Steve and I assembled another loom recently. This 40 cm (15 3/4”) Glimakra Siru Rigid Heddle Loom is going camping with me. It folds and opens effortlessly, even with a warp on it. The Siru loom has built-in support for two heddles. This gives me the perfect excuse to dip my toes into two-heddle weaving on the rigid heddle loom.
As with any loom assembly, Steve and I first lay out all the parts and pieces, putting like things and sizes together. We then mark off the supply list in the instructions to make sure no parts are missing. That prep work simplifies the whole assembly process. The written instructions that come with the loom are sparse, but I found this online video that shows clear assembly steps for the Siru: Siru Assembly
I am impressed with the Siru for its sturdy construction, ease of folding, and smoothly operating ratchets. I will write more on two-heddle weaving on the rigid heddle loom in the future, as I gain experience…
And here is our one-minute version of assembling and weaving on the Glimåkra Siru Rigid Heddle Loom:
My family of looms just welcomed a new little sister—Julia! This 8-shaftcountermarch is Glimåkra’s smallest floor loom. I dressed the loom right away in 6/2 Tuna wool for 4-shaft Jämtlandsdräll to try out the loom. So far, so good. An 8-shaft project using 20/2 Mora wool is up next. Would you believe this is my new portable loom? Surprisingly, the Julia fits in the back of our vehicle, without disassembling. This is the loom you can expect to see with me at future workshops.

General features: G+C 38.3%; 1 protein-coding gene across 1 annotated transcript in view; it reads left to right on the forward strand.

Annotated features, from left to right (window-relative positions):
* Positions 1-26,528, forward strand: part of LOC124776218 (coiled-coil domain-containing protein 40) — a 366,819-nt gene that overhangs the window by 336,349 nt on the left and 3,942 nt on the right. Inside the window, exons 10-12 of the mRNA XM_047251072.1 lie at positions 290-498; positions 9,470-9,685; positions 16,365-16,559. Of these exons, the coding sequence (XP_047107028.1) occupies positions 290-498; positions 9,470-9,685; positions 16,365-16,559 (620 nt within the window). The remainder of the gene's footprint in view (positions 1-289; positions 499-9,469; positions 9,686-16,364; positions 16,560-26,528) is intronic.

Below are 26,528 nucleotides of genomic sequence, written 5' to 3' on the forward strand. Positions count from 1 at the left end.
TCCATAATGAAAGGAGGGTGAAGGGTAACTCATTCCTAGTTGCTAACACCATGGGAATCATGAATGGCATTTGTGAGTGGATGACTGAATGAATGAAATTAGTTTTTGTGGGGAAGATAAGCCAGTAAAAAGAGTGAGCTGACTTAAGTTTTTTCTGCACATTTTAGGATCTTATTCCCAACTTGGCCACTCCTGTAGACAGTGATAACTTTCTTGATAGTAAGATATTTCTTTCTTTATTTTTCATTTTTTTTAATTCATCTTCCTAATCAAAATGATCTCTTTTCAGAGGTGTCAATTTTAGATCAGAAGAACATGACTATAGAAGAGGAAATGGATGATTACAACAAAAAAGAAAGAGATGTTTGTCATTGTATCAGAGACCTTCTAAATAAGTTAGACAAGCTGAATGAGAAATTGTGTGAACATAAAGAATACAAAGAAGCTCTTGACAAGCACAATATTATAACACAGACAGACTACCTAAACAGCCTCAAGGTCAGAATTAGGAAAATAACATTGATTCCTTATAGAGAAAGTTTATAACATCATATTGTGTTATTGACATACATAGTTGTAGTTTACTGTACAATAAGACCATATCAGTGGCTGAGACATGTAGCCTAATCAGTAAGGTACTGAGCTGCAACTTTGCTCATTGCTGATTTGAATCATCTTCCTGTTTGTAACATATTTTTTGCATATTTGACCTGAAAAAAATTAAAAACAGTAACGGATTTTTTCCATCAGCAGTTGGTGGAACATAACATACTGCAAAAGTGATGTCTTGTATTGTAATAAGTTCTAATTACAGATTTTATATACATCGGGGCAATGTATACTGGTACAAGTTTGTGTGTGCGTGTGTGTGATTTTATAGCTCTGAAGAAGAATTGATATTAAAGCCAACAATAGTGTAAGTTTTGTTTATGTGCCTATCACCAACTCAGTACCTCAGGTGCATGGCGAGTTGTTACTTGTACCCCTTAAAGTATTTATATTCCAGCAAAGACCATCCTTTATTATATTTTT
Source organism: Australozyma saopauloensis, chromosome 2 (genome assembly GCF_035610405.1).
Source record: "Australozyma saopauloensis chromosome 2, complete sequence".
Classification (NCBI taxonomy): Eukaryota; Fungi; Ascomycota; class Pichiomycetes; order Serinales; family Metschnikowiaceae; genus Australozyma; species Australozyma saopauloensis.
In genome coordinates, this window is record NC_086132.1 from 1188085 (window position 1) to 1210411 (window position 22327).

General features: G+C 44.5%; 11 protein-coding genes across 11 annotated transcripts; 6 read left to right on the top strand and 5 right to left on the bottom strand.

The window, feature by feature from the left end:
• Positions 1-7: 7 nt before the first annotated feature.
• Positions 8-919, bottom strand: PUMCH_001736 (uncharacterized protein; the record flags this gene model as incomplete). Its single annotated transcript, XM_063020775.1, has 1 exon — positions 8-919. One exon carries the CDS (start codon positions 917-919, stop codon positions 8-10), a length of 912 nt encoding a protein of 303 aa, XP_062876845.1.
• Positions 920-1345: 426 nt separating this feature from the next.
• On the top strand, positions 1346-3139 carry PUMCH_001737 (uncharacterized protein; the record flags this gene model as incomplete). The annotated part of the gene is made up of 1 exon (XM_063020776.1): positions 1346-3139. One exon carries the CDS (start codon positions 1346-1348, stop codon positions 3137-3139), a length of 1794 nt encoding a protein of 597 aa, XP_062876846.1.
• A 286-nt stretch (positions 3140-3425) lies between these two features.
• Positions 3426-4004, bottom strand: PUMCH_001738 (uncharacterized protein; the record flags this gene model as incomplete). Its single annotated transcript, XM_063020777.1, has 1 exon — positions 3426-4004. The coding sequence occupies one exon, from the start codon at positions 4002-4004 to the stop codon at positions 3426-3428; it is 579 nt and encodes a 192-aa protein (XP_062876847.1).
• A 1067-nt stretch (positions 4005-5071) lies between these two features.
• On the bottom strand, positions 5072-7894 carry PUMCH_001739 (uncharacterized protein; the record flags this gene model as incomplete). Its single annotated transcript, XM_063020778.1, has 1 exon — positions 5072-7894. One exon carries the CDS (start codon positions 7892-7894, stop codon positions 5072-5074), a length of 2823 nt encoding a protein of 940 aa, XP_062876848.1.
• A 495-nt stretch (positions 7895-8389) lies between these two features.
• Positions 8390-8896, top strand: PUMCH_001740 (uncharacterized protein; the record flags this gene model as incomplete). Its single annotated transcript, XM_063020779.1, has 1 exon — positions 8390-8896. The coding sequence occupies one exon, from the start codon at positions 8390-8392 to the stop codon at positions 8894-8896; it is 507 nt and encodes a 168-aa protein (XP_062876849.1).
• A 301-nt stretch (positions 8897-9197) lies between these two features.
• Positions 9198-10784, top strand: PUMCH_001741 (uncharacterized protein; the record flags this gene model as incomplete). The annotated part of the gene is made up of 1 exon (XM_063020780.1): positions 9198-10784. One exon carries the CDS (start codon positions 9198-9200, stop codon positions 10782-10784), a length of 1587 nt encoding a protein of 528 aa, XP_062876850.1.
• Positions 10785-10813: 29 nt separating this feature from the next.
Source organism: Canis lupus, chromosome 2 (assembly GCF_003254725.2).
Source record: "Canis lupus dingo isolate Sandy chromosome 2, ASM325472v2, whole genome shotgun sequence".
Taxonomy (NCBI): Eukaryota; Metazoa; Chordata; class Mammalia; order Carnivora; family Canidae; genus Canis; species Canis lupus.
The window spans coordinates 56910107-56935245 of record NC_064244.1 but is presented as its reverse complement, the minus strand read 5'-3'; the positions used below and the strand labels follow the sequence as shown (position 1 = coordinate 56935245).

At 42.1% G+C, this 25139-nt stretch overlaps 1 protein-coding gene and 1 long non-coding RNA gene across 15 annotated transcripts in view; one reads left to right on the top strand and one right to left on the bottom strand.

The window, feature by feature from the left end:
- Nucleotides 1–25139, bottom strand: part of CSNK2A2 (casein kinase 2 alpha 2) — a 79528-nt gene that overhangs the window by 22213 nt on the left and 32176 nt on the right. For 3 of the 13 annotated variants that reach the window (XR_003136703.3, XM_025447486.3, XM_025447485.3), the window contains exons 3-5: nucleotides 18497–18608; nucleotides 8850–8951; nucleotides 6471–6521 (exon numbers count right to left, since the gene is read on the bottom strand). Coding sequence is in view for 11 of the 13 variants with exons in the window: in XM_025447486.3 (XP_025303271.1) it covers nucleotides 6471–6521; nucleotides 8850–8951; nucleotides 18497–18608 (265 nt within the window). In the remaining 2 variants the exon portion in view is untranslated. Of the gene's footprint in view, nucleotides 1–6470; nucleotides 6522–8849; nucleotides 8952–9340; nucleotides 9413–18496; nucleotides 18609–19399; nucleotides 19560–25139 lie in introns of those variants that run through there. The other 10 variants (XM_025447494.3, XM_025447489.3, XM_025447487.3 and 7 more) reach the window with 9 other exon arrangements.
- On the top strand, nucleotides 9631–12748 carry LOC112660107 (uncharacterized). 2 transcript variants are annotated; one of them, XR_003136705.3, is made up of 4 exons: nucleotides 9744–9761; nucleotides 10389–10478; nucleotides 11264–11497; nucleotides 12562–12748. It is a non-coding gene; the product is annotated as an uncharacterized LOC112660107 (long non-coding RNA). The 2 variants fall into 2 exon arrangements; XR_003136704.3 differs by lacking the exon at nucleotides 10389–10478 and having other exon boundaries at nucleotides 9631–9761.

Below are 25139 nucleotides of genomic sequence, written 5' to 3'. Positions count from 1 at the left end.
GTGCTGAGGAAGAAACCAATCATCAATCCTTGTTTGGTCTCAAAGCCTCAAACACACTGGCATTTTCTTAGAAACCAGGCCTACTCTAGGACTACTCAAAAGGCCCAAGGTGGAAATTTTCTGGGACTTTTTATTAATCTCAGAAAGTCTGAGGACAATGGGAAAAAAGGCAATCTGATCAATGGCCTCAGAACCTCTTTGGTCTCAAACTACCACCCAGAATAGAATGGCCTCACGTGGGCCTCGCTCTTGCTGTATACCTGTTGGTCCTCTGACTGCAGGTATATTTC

My Julia Observations:
It goes together like you’d expect from a Glimåkra. Instructions are minimal, and quality is high. It’s a well-designed puzzle.
The assembled loom is easy to move around to gain space needed for warping, or simply to change location for any reason.
The breast beam is not removable like it is on my other Glimåkra looms, which makes it a stretch to thread the heddles from the front. However, by hanging the shaft bars from the beater cradle at the very front I can thread the heddles without back strain. (Or, if you are petite and don’t mind climbing over the side, you can put the bench in the loom for threading.)
Tying uplamms and treadles is not much different than it is for my Ideal. Everything is well within reach from the front. It helps to take the lamms off the loom to put in the treadle cords, and then put the lamms back on the loom. With one extra person available, it is entirely feasible to elevate the loom on paint cans, upside-down buckets, or a small table to make tie-ups easier, but I didn’t find it necessary to do that.
Weaving on the Julia is a delight, as it is with my other countermarch looms. Everything works. With four shafts, the sheds are impeccable.
The bench adjusts to the right height.
The hanging beater is well balanced, sturdy, and has a good solid feel. I can move the beater back several times before needing to advance the warp.
I thought the narrower treadles might prove annoying, but I’ve been able to adjust quickly. After weaving a short while, I forget about the treadle size.
Steve is the loom assembler in our family. I stand by and give a hand when needed. I hope you can feel our excitement as you watch this short video of us discovering what’s in the boxes and figuring out how it all goes together.
May you enjoy the puzzles that come to your doorstep.